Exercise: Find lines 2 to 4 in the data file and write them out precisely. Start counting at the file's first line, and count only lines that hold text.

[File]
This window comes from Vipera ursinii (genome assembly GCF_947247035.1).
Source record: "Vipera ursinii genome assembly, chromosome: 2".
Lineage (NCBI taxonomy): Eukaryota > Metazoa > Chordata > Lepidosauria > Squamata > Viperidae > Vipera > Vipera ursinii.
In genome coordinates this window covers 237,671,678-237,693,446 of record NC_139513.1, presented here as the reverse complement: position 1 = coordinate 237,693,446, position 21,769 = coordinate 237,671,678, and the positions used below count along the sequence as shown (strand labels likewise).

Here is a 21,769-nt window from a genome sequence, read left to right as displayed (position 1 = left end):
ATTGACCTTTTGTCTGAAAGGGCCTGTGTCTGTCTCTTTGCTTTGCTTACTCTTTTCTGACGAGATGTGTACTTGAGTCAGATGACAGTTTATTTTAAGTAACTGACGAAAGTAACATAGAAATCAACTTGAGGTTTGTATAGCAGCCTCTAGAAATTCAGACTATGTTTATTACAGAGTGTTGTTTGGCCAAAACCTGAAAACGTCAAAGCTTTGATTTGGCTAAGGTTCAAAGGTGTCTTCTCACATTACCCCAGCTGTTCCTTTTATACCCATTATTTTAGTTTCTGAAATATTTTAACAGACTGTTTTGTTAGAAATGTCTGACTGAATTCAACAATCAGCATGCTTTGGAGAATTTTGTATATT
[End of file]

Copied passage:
Source record: "Vipera ursinii genome assembly, chromosome: 2".
Lineage (NCBI taxonomy): Eukaryota > Metazoa > Chordata > Lepidosauria > Squamata > Viperidae > Vipera > Vipera ursinii.
In genome coordinates this window covers 237,671,678-237,693,446 of record NC_139513.1, presented here as the reverse complement: position 1 = coordinate 237,693,446, position 21,769 = coordinate 237,671,678, and the positions used below count along the sequence as shown (strand labels likewise).